Andrew Fuchs: Yeah, so broad match modified was a slightly more conservative usage of broad match. So essentially how it worked behind the scenes is, you would add a keyword with a plus sign in front of specific words in that phrase, and by doing so you were telling Google this word must appear in a user’s search query in order to match to it. So, +DC, +moving, +services – a user can search those three words in any order, but they have to be contained in order for Google to match to your keyword. So it was a more conservative usage of broad match keywords like I said, it was something that we leaned on heavily just because it gave us more control, without totally letting go of the reins so to speak and letting Google match for us but broad match modified has been phased out. And now phrase match is actually filling most of that void. Although phrase match is slightly more restrictive and how it matches, essentially Google bumped up the broadness scale to phrase match and then phased out broad match modified. And actually, very recently, Google has been not only phasing out broad match but also encouraging us to remove those keywords from our accounts. And they even rolled out a couple tools to help us do that to either convert the broad match modified keywords to another match type like phrase or exact. And there’s a metric that’s pretty important nowadays called optimization score, which essentially calculates all of the opportunities within our Google Ads account, and Google started factoring in whether you have broad match modified keywords contained in your account into that. So, essentially, they were kind of dinging you if you still have those included. So we noticed that a few weeks ago, all of a sudden, all of our account optimization scores, which are pretty good, fell like five percentage points and we were curious to find out why because, you know, not a lot changed. But all that meant was that Google was now factoring in having broad match modified in your account as a recommendation that they wanted us to remove, so we’ve taken action on that and are now relying much more heavily on the phrase match for the same type of volume.
John Tyreman: That’s interesting. It seems like that Google really wants to phase that out. Do you know why?
Andrew Fuchs: I think what’s happening is they’re basically shifting four options down to three, so that there’s fewer things to choose from. But essentially what it does is bump up the broadness one notch, because previously broad and broad match modified were sort of at the bottom, at least for us in terms of priority. Now phrase match, which was a type of keyword that already got a lot of volume, is now getting even more volume through this update. So I think they want to encourage the ability of their system to match, slightly more broadly to keywords. So, essentially juicing up phrase match to match two more things does that, and you know, helps our campaigns drive more volume and helps us match to more various search terms.
John Tyreman: Interesting. Well, you mentioned to me the other day actually, that Google is taking us to this more broad automated approach by pairing these keywords with smart bidding. Can you elaborate on that a little bit for our listeners?
Andrew Fuchs: Yeah, and really it’s part of a larger direction that the industry is going in, not only on Google, but also on other platforms and the main underlying theme is more automation and more reliance on the algorithms to drive the ship and drive performance. So, essentially what Google’s narrative now is, is that broad match can be used more with more confidence and more safely than in the past because you can pair it with other automated features like smart bidding. So for example, we can use a target CPA bid or target return on ad spend bid, and tell our campaign exactly how much we want to pay per conversion or what type of return we want to get, and essentially Google’s stance is that match types don’t really matter a whole lot anymore, and you know, being super precise and specific in saying we have to have this set of match types isn’t as relevant anymore just because we can now dial in performance of our campaigns. So, you know, essentially, if we have those targets defined with our bids, we can still run broad match keywords with confidence because Google is going to know just how flexible they can be in their delivery, and they’re going to be selective and not match us to a bunch of keywords or search terms that are irrelevant because they know, “Okay, this advertiser wants to hit this CPA so we can’t go too crazy with matching the phrase or the broad match keyword”. So it’s something we’re, as an agency, you know, that’s Google’s stance, what I just summed up. It’s something that Silverback is approaching cautiously. You know, we’re not diving headfirst into the broad match usage. We’ve never been… it’s never been our top priority. We’ve always thought of, “Okay, let’s get exact impression share filled out and then phrase and then broad match modified”. So, you have to test into all these things. We’ve seen in limited tests that broad match can work safely though with smart bidding paired alongside but yeah it’s a shift. It’s an important distinction, you know, the blend of different products and features that you use together in concert to get the results that you want. But in limited tests we’ve seen it, it works.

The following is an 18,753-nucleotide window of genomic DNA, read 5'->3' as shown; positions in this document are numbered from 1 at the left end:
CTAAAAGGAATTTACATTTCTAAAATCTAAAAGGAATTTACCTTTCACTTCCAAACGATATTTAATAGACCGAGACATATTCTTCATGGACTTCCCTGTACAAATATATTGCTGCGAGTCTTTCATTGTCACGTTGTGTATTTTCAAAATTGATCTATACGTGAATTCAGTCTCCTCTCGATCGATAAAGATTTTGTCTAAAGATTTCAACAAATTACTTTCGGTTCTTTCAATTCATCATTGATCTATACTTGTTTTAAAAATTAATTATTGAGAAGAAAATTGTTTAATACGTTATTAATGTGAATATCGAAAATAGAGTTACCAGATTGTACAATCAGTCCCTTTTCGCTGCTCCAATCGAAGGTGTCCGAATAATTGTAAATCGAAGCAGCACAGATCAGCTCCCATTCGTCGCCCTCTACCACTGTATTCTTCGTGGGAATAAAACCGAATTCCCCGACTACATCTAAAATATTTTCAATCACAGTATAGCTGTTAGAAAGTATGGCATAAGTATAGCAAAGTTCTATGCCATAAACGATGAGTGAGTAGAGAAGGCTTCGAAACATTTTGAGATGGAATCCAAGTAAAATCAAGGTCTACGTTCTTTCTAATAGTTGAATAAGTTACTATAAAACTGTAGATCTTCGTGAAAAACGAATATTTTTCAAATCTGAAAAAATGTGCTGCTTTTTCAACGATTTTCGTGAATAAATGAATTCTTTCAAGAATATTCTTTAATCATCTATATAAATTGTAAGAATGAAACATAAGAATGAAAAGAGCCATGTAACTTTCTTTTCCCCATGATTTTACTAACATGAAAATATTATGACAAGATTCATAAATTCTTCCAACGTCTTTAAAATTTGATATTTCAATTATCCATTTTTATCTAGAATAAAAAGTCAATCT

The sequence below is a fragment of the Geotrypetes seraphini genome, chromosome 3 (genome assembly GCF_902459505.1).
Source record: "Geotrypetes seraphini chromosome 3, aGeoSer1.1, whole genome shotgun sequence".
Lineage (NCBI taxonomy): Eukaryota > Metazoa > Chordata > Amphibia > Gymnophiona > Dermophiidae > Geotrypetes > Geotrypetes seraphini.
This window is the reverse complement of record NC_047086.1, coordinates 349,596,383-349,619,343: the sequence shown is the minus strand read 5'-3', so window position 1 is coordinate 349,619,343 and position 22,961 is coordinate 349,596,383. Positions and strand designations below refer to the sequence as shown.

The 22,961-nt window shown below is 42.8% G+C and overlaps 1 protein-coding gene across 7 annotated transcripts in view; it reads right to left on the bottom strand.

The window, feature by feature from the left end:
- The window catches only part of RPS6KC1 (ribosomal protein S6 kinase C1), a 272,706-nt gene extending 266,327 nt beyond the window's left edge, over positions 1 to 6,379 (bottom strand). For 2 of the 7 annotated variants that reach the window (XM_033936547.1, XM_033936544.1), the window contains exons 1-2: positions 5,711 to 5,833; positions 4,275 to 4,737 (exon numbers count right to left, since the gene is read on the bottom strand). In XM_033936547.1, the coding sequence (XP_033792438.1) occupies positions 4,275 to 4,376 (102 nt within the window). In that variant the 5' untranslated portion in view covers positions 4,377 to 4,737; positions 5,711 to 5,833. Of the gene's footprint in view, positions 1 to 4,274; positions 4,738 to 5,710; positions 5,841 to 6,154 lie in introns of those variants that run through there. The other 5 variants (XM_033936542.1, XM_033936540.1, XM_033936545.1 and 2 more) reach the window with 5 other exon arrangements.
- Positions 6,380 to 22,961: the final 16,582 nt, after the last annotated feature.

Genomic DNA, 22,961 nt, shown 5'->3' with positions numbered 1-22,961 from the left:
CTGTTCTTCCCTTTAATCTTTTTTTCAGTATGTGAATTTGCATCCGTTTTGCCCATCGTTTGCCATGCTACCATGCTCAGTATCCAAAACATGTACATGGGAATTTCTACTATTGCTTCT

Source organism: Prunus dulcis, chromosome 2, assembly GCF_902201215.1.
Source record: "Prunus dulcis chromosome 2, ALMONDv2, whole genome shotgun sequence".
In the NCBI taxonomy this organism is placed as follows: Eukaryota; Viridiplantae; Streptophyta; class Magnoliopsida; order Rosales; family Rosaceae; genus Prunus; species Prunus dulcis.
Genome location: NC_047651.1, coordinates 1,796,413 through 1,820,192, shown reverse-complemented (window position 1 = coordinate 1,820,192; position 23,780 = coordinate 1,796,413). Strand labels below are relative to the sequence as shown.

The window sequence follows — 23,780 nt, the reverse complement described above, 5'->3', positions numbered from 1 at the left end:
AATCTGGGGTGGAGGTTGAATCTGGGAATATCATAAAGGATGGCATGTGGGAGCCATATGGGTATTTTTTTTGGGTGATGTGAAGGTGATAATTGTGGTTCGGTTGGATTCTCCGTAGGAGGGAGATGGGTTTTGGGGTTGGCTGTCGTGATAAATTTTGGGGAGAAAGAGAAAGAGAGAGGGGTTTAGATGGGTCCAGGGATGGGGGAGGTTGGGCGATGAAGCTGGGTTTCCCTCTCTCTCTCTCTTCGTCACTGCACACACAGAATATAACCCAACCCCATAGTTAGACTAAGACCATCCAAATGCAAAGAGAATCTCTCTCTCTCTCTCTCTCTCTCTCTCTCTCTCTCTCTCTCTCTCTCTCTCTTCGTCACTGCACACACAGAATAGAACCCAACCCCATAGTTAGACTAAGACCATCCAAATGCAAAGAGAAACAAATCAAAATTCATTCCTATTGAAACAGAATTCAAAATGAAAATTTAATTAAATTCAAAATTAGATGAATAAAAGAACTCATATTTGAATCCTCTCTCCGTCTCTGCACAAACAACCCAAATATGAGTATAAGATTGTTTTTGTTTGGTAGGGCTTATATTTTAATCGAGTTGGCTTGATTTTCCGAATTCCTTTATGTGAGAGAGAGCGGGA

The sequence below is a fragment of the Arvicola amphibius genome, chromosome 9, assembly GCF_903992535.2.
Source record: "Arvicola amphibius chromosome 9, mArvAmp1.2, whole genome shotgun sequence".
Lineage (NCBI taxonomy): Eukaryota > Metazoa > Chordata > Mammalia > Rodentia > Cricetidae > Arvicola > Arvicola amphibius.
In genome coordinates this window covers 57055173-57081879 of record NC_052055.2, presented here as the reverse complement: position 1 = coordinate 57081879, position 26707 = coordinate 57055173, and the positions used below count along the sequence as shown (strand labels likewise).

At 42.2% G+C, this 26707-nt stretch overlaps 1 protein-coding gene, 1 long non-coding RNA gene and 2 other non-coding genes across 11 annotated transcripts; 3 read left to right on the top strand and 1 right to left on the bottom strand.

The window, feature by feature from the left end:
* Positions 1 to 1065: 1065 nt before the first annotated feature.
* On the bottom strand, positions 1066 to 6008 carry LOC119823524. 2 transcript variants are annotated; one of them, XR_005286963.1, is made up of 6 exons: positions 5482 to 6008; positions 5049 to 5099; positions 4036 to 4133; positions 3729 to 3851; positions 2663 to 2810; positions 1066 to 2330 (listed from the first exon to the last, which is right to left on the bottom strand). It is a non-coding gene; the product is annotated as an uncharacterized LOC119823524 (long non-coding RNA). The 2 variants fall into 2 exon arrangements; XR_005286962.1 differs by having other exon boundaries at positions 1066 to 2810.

John Tyreman: That’s interesting. So with more the underlying theme is more automation, we’re trusting these algorithms a little bit more to get us to our desired results, whether that’s, you know, a certain cost per acquisition, you know, a certain return on ad spend figure. I’d imagine that the inputs then become more important, like what we’re feeding the machine. So does that mean keyword research in the initial stages becomes a little bit more of a bigger factor in the equation?
Andrew Fuchs: I’d say keyword research is equally as important as it’s always been. Really important that you understand what your potential audience is searching, and not just the ready to buy, intent keywords but also the research oriented keywords. That can help you, you know, we still have search query reports, and that’s a really important thing to keep monitoring and add negative keywords as needed. Again, thinking historically that’s one of the oldest practices and in search marketing that is still super, super important. So, I think it’s important to keep a close eye on what you’re running, regardless but yeah keyword research is still very foundational to getting started and choosing the keywords that you want to run whether they’re exact match or broad match.